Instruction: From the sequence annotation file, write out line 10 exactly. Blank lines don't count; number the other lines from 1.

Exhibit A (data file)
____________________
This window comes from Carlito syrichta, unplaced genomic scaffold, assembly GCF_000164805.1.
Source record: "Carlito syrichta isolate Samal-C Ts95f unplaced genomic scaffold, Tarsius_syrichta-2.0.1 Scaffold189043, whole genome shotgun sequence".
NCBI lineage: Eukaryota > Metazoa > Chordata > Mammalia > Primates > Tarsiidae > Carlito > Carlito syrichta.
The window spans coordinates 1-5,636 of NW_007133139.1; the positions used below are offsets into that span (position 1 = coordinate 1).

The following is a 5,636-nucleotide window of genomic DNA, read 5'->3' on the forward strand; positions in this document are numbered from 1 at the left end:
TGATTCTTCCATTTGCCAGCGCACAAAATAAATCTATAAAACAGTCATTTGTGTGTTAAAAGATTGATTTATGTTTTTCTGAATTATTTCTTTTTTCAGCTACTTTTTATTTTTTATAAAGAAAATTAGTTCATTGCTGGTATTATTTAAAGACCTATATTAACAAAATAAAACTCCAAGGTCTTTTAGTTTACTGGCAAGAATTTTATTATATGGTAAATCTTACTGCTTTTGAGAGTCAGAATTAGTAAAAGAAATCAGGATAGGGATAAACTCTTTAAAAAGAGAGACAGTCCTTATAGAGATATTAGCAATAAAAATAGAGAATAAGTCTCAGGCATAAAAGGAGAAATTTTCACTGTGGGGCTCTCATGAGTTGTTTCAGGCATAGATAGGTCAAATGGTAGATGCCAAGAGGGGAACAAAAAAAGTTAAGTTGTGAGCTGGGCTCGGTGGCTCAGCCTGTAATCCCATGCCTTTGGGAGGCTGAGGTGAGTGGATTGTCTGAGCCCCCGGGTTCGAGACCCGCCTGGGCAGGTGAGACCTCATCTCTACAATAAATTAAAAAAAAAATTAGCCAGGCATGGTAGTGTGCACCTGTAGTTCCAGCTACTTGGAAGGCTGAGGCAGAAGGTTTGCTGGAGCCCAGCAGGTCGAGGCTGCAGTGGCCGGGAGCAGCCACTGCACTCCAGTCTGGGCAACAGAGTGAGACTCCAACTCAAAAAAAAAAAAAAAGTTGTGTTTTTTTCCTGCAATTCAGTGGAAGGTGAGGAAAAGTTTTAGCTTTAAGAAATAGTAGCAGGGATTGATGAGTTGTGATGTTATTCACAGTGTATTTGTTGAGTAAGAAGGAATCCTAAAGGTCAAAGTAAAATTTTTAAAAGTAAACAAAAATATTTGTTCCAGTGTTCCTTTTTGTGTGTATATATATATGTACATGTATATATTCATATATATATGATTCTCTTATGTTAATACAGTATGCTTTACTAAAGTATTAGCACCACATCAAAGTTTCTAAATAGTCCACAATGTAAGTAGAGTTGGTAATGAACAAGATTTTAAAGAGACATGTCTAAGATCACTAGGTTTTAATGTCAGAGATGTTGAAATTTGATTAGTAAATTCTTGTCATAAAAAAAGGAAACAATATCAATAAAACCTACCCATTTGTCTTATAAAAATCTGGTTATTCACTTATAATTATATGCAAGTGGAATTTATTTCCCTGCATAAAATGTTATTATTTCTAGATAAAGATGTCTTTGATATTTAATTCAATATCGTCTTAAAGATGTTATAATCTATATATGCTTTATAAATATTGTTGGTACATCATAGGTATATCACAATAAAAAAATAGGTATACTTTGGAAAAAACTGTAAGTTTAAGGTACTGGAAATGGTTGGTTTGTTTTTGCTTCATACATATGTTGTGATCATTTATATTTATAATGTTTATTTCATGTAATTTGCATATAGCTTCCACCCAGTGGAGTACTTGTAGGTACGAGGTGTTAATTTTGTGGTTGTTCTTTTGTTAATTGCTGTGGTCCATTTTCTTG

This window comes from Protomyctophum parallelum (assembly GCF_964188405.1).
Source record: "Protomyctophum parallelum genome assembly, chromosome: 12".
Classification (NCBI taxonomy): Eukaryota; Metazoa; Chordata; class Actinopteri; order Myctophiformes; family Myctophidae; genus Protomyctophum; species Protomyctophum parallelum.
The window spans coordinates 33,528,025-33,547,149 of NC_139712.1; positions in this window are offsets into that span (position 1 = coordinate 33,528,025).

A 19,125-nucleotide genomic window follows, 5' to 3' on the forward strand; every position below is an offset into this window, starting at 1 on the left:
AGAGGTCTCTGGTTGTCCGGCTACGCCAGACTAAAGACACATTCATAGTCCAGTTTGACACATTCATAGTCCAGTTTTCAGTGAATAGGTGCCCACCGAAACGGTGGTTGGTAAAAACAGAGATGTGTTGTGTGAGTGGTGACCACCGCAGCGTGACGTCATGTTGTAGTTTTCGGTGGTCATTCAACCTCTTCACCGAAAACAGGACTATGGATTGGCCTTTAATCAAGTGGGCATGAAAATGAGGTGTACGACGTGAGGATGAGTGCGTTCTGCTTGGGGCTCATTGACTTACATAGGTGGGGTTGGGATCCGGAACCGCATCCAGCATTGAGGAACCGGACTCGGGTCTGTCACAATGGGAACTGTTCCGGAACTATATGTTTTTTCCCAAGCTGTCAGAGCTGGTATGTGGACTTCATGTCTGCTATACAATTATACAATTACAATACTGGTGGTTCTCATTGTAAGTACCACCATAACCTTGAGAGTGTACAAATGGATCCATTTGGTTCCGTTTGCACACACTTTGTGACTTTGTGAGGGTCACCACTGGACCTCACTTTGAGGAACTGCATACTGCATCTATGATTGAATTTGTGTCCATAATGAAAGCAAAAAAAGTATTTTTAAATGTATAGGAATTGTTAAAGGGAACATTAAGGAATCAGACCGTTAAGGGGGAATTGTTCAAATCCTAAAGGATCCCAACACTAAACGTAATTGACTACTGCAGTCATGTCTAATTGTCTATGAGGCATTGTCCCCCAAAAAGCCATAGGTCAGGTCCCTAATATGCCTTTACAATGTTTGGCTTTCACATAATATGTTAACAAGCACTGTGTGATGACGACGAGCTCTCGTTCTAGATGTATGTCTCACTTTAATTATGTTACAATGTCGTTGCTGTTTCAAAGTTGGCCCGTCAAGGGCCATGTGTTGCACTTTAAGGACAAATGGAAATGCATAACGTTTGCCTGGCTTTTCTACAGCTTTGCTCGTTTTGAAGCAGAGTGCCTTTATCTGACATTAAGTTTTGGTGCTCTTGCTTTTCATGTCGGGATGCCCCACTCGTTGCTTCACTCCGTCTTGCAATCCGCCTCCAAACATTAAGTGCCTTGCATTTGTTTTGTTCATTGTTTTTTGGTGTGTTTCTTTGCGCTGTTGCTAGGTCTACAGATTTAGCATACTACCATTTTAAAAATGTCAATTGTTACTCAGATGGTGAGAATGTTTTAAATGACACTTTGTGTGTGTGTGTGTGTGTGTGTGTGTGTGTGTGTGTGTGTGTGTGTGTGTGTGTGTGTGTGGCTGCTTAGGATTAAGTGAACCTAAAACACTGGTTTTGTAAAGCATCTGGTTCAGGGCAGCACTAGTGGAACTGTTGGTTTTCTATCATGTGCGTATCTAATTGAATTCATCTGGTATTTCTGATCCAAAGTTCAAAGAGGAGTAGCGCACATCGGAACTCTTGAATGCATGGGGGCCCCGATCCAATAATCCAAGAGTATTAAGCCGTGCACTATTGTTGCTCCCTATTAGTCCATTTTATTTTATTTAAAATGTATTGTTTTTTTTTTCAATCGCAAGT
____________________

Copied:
The window spans coordinates 33,528,025-33,547,149 of NC_139712.1; positions in this window are offsets into that span (position 1 = coordinate 33,528,025).